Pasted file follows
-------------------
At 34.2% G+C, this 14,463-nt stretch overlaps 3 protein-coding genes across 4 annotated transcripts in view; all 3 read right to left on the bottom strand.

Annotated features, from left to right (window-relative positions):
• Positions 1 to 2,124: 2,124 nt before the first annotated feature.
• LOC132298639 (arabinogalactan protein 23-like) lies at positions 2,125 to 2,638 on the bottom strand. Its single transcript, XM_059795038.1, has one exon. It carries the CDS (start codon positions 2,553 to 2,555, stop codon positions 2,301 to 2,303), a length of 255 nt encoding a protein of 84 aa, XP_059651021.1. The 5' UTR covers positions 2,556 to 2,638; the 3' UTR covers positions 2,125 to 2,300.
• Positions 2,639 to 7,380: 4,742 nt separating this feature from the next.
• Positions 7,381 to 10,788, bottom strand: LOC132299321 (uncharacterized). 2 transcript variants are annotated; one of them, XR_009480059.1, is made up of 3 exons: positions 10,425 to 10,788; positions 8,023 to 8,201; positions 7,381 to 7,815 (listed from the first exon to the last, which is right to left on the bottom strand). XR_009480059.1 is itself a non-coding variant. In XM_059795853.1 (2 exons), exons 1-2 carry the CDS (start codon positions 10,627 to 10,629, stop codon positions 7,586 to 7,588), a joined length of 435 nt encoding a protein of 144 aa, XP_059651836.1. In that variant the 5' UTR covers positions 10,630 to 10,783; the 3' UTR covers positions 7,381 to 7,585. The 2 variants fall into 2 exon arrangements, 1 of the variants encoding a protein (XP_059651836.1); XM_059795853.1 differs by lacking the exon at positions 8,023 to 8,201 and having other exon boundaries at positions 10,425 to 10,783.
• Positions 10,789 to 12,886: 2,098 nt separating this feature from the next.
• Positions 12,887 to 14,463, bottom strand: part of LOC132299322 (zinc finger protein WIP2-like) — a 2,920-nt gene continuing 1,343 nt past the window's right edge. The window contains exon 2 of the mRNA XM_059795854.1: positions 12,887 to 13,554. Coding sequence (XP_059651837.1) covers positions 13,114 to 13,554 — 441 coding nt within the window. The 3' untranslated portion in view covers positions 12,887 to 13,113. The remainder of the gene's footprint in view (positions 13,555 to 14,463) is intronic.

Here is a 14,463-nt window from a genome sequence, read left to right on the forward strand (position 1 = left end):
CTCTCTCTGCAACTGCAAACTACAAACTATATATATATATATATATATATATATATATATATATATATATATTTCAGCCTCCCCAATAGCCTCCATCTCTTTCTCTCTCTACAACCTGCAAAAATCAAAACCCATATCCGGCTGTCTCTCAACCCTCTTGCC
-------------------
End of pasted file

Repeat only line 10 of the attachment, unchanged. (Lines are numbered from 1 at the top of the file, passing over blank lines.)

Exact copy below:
CTCTCTCTGCAACTGCAAACTACAAACTATATATATATATATATATATATATATATATATATATATATATATTTCAGCCTCCCCAATAGCCTCCATCTCTTTCTCTCTCTACAACCTGCAAAAATCAAAACCCATATCCGGCTGTCTCTCAACCCTCTTGCC